- Armed conflict — Belligerence — Conduct of hostilities — Neutrality and non-alignment
This chapter examines the thresholds for the application and termination of neutrality. After a consideration of legal doctrine and practice, it has been suggested that the most coherent approach to adopt, and one that is most practical for the conduct of military operations, is that the status of neutrality becomes applicable in an international armed conflict. While States may in many cases of hostilities not be required to indicate their attitude towards the hostilities and will therefore find themselves released from scrutiny with regard to compliance, the status of neutrality will nevertheless be applicable. As an armed conflict escalates in tempo and scale, the role of non-participants in containing hostilities will increase and the duties of neutrality will, in reality, become more onerous, especially if the belligerents are able to insist on compliance. The chapter then considers the frequently overlooked question of when the status of neutrality ceases from three separate angles: first, when a neutral departs from neutral duties in such a way as to call into question its position of non-participation in the hostilities; secondly, when a neutral State is forced into hostilities by a belligerent; and thirdly, when an armed conflict between two belligerents comes to an end.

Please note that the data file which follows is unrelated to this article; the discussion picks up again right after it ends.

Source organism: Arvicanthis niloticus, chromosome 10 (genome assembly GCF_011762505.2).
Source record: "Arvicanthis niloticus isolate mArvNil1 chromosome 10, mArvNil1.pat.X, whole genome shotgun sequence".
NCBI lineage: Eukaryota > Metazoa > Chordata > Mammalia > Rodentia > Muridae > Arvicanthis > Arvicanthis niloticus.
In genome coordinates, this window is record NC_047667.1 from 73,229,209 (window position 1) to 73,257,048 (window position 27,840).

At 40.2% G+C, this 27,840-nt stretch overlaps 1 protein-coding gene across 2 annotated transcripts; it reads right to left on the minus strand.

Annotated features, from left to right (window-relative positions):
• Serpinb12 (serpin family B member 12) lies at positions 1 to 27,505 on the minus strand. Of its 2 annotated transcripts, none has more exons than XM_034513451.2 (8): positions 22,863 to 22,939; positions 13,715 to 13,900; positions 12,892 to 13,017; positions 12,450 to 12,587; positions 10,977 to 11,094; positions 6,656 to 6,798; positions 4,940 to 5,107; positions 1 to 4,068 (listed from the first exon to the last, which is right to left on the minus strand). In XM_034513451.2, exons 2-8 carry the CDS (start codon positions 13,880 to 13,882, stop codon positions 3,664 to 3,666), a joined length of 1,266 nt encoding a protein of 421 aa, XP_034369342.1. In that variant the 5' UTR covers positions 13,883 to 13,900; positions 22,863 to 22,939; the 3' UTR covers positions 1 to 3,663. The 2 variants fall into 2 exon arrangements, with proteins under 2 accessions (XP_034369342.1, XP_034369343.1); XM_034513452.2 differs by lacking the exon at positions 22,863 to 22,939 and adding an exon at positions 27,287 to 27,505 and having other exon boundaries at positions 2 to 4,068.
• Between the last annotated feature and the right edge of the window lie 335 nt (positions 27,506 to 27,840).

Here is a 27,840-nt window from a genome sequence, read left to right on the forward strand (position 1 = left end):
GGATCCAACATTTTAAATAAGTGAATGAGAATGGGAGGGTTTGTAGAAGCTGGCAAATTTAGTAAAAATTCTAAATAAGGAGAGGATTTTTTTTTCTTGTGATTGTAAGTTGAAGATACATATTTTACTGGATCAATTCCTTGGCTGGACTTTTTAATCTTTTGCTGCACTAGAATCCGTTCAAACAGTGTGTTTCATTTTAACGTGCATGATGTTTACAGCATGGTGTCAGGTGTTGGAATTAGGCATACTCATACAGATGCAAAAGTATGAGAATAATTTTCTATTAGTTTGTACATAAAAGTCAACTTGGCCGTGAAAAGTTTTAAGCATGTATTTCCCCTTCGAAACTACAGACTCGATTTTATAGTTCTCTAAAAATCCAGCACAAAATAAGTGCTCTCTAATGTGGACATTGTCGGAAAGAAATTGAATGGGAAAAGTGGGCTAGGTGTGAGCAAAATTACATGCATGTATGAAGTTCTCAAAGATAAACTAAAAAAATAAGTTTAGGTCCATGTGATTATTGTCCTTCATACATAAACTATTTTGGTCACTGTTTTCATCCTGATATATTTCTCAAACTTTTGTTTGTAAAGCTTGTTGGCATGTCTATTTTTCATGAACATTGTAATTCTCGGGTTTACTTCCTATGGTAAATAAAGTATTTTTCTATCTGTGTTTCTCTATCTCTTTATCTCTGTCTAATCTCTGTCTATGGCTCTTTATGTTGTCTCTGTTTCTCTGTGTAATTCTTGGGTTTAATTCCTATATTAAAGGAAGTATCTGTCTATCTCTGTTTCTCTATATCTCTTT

Users without a subscription are not able to see the full
to access all content.